• Jill

We Survived Week One!

On this sunny 7-day mark from our departure, we greet you all from the bustling city of San Francisco. We've been shown around so far by my sister's boyfriend (slash our wedding guitarist) Sebastian, and after an incredibly filling lunch from Taqueria El Buen Sabor, we rest at the Ritual coffee shop to catch up on journaling, blog-writing, and general Internet-ing.

Breakfast in bed/the Redwoods

Last night, snuggled up on our hosts' futon, was our first night since heading out on this trip that we didn't sleep in our beloved Element, which means we have six nights of car camping under our belt. In those six nights, we've covered a variety of overnight venues: dispersed camping in the mountains, a secluded side street in the middle of downtown Portland, a casino parking lot, a county campground, BLM land, and a very public state park. We've of course found pros and cons to each of these locations. Being in the wilderness provides the luxury of a campfire: very cozy, provides heat and light, but also makes everything smell. (Unfortunate when we're days and miles away from showers and laundry.) Sleeping in the city around the corner from a delightful coffee shop surrounded by other van-dwellers provides amenities, but having to pee in the middle of the night is a real drag. (I don't think we'll share the details of how we solved that one just yet.)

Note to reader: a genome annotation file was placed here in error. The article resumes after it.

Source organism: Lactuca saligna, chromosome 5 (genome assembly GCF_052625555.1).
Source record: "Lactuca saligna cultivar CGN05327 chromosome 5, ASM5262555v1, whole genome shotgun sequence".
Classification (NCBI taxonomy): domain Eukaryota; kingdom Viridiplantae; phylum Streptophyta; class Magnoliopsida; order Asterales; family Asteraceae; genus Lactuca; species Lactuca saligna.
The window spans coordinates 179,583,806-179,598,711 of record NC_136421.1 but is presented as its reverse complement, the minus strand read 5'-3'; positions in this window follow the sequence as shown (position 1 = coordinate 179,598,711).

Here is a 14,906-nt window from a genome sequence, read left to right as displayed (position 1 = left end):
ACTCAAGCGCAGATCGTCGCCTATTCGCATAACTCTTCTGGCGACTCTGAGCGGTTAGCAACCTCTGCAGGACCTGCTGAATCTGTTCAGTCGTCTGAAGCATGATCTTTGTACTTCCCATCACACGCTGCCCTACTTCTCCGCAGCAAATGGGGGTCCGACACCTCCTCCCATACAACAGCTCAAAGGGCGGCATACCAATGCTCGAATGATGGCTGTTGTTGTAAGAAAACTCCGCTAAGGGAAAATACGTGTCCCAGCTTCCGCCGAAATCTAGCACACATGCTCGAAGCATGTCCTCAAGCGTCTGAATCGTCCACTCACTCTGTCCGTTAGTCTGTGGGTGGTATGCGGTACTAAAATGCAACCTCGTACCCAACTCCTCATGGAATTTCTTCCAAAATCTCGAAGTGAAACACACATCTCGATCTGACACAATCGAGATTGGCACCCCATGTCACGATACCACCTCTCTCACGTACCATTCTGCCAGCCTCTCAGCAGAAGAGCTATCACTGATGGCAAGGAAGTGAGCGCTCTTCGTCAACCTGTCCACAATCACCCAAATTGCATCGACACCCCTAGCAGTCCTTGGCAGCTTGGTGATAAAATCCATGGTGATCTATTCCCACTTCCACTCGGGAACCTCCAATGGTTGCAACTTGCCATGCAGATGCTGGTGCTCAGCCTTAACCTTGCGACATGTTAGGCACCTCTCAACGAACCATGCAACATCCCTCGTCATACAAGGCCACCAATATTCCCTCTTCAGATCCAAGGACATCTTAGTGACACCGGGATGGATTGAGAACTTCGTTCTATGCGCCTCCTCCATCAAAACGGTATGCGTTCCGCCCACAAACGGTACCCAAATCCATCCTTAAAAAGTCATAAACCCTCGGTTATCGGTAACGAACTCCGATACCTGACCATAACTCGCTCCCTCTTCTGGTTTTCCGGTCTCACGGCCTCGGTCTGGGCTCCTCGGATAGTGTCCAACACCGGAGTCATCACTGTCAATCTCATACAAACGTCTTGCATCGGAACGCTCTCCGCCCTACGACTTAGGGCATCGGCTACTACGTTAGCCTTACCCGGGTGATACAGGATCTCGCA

But ultimately, the thing we learned this past week is, despite some mild discomforts, we're really making living in our Element work. It is surprising how quickly you get used to the routine of folding up the bed in the morning so there's some room to change your clothes, and putting up the window covers at night. The bed is ridiculously comfortable for being a car--though I may feel this a little more than Andrew, who has at least ten inches on me and slightly broader shoulders... We've stayed decently warm, and have even had a couple of nights where it was hot enough to kick off some of the blankets and use just the sheets.